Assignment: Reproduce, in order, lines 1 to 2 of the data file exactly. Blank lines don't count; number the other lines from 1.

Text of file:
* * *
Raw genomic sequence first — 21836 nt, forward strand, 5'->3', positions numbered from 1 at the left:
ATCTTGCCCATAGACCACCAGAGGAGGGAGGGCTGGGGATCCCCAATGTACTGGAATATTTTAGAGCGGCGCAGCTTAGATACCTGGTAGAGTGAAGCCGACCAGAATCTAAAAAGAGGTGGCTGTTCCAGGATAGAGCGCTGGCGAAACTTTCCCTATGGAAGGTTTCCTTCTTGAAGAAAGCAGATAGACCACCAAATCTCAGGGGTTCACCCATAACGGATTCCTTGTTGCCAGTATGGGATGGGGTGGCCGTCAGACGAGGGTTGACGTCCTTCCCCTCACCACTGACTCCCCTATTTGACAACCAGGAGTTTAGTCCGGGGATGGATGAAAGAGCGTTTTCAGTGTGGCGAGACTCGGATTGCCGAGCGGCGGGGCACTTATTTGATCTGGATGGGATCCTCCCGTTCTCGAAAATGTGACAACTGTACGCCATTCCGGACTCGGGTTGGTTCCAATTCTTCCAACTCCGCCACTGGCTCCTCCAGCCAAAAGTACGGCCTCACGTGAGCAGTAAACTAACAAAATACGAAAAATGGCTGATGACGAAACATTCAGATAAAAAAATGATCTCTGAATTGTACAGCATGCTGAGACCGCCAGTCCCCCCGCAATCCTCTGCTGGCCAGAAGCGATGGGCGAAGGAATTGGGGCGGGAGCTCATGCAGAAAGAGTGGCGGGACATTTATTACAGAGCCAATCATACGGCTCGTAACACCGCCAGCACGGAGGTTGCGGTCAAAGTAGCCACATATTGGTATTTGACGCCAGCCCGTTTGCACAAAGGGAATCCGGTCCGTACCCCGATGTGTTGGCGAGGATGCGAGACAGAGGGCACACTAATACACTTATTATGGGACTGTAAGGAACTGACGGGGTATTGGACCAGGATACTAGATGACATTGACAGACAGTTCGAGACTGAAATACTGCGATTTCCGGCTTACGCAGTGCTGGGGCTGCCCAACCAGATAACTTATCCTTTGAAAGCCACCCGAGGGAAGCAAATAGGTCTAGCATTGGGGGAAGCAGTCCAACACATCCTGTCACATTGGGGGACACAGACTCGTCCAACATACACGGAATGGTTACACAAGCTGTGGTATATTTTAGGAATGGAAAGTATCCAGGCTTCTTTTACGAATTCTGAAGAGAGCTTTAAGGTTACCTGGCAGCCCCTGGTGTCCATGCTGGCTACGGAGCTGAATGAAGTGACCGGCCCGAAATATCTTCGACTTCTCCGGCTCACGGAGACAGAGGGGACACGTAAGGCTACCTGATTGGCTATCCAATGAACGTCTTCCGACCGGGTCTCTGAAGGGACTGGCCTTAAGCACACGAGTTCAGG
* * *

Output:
Raw genomic sequence first — 21836 nt, forward strand, 5'->3', positions numbered from 1 at the left:
ATCTTGCCCATAGACCACCAGAGGAGGGAGGGCTGGGGATCCCCAATGTACTGGAATATTTTAGAGCGGCGCAGCTTAGATACCTGGTAGAGTGAAGCCGACCAGAATCTAAAAAGAGGTGGCTGTTCCAGGATAGAGCGCTGGCGAAACTTTCCCTATGGAAGGTTTCCTTCTTGAAGAAAGCAGATAGACCACCAAATCTCAGGGGTTCACCCATAACGGATTCCTTGTTGCCAGTATGGGATGGGGTGGCCGTCAGACGAGGGTTGACGTCCTTCCCCTCACCACTGACTCCCCTATTTGACAACCAGGAGTTTAGTCCGGGGATGGATGAAAGAGCGTTTTCAGTGTGGCGAGACTCGGATTGCCGAGCGGCGGGGCACTTATTTGATCTGGATGGGATCCTCCCGTTCTCGAAAATGTGACAACTGTACGCCATTCCGGACTCGGGTTGGTTCCAATTCTTCCAACTCCGCCACTGGCTCCTCCAGCCAAAAGTACGGCCTCACGTGAGCAGTAAACTAACAAAATACGAAAAATGGCTGATGACGAAACATTCAGATAAAAAAATGATCTCTGAATTGTACAGCATGCTGAGACCGCCAGTCCCCCCGCAATCCTCTGCTGGCCAGAAGCGATGGGCGAAGGAATTGGGGCGGGAGCTCATGCAGAAAGAGTGGCGGGACATTTATTACAGAGCCAATCATACGGCTCGTAACACCGCCAGCACGGAGGTTGCGGTCAAAGTAGCCACATATTGGTATTTGACGCCAGCCCGTTTGCACAAAGGGAATCCGGTCCGTACCCCGATGTGTTGGCGAGGATGCGAGACAGAGGGCACACTAATACACTTATTATGGGACTGTAAGGAACTGACGGGGTATTGGACCAGGATACTAGATGACATTGACAGACAGTTCGAGACTGAAATACTGCGATTTCCGGCTTACGCAGTGCTGGGGCTGCCCAACCAGATAACTTATCCTTTGAAAGCCACCCGAGGGAAGCAAATAGGTCTAGCATTGGGGGAAGCAGTCCAACACATCCTGTCACATTGGGGGACACAGACTCGTCCAACATACACGGAATGGTTACACAAGCTGTGGTATATTTTAGGAATGGAAAGTATCCAGGCTTCTTTTACGAATTCTGAAGAGAGCTTTAAGGTTACCTGGCAGCCCCTGGTGTCCATGCTGGCTACGGAGCTGAATGAAGTGACCGGCCCGAAATATCTTCGACTTCTCCGGCTCACGGAGACAGAGGGGACACGTAAGGCTACCTGATTGGCTATCCAATGAACGTCTTCCGACCGGGTCTCTGAAGGGACTGGCCTTAAGCACACGAGTTCAGG